Amongst the debate over military intervention in Syria, numerous phrases, such as "human rights" and "humanity's red line" have been thrown around; none are as curious as "America's credibility," though. Secretary of State John Kerry claimed that this is at stake in the upcoming congressional vote. Kerry's not alone. What exactly is America's credibility that it factors as a legitimate reason for military action? If it's a case of backing up public statements like the "red line," and building up trust and credence, the Obama administration should drop it. In order to maintain credibility in foreign policy, the U.S. needs to have some credibility in foreign policy, and it largely doesn't. It's time to dismiss the criteria of "America's credibility."
By looking at credibility as a factor, you're practically looking at international relations through the lens of a neighborhood with street cred. Fine. Street cred can come in the form of being the Godfather of sorts, taking care of the general community. The key to all of this is having a record that gets you street cred in the first place. However, that's hard to do with a poor record.
Looking to the Obama administration alone, it's pretty difficult to expect complete trust, thanks to Edward Snowden. Wiretapping European allies, let alone gathering data from unsuspecting American citizens isn't a great, "Hey, you should trust U.S."
Even with open policies, there's a lack of success. There's the situation in Afghanistan, where Taliban influence is still prevalent after a decade of war. The Afghan president, Hamid Karzai has also publicly criticized Obama and acknowledged CIA bribes. There are numerous credibility problems there.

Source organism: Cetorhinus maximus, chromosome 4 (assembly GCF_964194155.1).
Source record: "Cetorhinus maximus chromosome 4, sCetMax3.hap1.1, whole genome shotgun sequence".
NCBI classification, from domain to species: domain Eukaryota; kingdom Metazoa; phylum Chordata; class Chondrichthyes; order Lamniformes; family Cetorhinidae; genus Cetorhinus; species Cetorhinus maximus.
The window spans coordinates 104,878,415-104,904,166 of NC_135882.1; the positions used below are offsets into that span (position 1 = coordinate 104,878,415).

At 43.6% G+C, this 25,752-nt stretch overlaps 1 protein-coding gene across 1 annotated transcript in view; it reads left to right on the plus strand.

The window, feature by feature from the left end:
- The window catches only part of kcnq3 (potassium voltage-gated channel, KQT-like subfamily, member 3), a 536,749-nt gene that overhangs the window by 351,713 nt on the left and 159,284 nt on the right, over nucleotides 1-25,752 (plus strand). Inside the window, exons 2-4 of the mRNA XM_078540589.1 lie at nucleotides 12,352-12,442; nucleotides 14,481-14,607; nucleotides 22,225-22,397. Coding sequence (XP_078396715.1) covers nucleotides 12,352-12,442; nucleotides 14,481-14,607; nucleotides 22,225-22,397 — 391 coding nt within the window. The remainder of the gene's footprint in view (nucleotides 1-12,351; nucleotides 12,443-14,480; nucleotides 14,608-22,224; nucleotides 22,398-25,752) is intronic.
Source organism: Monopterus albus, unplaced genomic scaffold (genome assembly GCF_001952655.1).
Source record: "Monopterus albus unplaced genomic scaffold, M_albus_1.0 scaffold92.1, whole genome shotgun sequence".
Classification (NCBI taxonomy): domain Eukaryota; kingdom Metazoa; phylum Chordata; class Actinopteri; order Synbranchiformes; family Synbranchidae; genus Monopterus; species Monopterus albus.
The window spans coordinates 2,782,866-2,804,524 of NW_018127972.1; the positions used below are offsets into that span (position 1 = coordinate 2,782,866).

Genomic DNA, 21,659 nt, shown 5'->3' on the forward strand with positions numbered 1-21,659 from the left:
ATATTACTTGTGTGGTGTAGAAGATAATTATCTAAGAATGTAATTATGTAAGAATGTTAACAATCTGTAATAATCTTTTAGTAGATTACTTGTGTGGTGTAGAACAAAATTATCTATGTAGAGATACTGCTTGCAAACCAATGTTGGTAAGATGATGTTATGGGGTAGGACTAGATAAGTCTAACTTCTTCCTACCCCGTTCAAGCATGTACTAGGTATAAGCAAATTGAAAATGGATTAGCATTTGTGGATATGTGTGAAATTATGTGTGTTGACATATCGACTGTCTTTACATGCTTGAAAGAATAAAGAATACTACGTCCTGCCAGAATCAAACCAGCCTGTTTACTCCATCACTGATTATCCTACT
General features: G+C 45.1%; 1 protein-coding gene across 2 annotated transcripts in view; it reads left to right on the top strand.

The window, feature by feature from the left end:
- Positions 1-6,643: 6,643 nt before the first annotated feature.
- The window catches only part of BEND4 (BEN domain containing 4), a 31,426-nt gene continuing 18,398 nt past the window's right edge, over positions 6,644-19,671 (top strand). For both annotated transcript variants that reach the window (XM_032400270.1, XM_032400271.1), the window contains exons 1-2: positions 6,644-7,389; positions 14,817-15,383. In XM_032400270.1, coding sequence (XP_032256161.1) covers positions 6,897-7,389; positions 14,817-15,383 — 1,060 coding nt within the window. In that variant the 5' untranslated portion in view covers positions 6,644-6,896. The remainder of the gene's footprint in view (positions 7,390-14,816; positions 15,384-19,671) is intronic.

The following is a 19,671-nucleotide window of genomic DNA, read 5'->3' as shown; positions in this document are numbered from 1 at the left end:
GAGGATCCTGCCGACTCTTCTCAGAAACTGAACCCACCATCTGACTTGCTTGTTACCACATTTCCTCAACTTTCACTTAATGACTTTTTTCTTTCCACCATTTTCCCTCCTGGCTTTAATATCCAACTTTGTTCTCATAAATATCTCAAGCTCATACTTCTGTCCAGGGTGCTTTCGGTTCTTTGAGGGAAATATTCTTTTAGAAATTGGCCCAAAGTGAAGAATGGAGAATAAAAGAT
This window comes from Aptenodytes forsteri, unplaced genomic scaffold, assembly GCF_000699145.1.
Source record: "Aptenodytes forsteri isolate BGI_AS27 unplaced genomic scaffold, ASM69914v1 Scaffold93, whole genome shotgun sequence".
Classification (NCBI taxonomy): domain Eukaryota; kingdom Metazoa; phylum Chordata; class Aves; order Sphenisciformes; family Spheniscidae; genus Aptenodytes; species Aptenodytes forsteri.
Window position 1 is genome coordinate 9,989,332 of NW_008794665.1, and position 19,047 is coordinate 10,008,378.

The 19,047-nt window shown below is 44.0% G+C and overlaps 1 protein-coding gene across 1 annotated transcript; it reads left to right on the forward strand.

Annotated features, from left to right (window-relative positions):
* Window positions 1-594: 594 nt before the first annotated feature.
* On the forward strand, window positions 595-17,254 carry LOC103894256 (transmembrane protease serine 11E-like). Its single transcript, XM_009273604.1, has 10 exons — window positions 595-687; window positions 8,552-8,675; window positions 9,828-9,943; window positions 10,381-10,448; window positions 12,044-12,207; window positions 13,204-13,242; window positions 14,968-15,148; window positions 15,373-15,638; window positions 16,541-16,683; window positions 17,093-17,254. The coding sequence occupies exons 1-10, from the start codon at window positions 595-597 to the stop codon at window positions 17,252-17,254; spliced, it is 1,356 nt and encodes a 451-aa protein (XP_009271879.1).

If there is an accepted level for America's credibility, it's probably pretty low. To the outside world, the overlap of Bush and Obama administration policies doesn't give the perception of a problem with one party, but rather with American politics in general. History doesn't help. Look to the declassification of CIA documents revealing the U.S. role in helping Saddam Hussein against Iran. Speaking of Saddam, the Iraq war might be the biggest deficit of American credibility in recent years.
Plus, there's a lot to debate about Syria that isn't American credibility. National security, and whether there's strategic value to intervention, is one debate that's far more important criteria. The moral obligation of enforcing human rights is another. Is the image of America more important than these debates?
There are those who say our allies and enemies are watching. Our allies are already speaking. Britain is out. France still supports Obama, and there hasn't been a congressional vote yet. Concerning our enemies, opinions are unlikely to change. North Korea's stance is unlikely to change due to Syria, and Al-Qaeda's definitely will not. Syria, while a growing problem, is not the cornerstone of the U.S. relationship with the rest of the world.
Whatever way you lean on Syria, American credibility probably isn't your top justification. That's because it's more of a myth and self-justification, rather than a valid criteria for military intervention.